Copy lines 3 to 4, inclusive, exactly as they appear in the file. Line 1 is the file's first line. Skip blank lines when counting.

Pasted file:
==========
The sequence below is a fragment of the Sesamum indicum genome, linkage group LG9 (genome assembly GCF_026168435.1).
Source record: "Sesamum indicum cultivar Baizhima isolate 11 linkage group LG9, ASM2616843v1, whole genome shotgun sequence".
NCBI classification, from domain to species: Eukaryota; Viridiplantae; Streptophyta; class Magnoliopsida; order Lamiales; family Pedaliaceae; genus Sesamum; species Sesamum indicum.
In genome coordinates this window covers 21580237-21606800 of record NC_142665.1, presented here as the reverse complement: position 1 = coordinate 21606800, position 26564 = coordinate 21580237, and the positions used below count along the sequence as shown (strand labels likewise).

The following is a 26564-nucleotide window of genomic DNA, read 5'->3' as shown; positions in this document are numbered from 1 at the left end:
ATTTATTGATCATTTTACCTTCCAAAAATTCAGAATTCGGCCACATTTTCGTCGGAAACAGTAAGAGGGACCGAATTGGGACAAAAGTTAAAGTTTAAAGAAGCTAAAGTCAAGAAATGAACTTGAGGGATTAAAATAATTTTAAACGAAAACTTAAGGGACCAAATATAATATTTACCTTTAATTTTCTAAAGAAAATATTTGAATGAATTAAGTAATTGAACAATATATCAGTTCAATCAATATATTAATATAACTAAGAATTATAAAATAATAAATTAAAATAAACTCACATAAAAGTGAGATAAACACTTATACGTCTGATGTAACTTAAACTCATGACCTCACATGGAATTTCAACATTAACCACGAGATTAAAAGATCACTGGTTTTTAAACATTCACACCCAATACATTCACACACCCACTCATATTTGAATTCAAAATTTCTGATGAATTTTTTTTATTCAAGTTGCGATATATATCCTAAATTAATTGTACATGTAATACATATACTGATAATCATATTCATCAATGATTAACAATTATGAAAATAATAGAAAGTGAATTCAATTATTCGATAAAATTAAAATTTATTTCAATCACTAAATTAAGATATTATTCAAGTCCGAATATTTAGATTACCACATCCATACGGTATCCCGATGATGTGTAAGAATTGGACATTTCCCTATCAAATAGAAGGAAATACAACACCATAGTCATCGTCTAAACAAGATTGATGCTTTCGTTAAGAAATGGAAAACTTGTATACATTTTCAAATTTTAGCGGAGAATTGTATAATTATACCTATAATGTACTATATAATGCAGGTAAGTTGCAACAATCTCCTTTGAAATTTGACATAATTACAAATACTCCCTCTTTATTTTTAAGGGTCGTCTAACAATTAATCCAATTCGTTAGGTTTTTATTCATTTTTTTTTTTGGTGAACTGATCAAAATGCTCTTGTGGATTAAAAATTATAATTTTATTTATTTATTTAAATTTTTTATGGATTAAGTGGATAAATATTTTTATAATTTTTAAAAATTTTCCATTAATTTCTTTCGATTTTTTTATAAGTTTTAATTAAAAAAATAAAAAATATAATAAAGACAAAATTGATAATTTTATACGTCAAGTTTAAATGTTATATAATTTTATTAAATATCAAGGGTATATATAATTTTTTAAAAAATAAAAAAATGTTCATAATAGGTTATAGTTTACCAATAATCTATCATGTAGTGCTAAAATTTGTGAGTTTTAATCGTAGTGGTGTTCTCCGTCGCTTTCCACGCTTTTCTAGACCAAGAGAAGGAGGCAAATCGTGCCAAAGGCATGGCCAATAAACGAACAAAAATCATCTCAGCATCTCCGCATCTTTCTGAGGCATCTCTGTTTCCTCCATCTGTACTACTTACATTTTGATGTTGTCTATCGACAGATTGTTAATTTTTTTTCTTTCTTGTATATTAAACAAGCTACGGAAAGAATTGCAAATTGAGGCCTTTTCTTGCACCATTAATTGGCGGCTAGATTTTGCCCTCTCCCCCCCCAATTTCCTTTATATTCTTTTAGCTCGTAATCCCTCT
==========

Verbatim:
NCBI classification, from domain to species: Eukaryota; Viridiplantae; Streptophyta; class Magnoliopsida; order Lamiales; family Pedaliaceae; genus Sesamum; species Sesamum indicum.
In genome coordinates this window covers 21580237-21606800 of record NC_142665.1, presented here as the reverse complement: position 1 = coordinate 21606800, position 26564 = coordinate 21580237, and the positions used below count along the sequence as shown (strand labels likewise).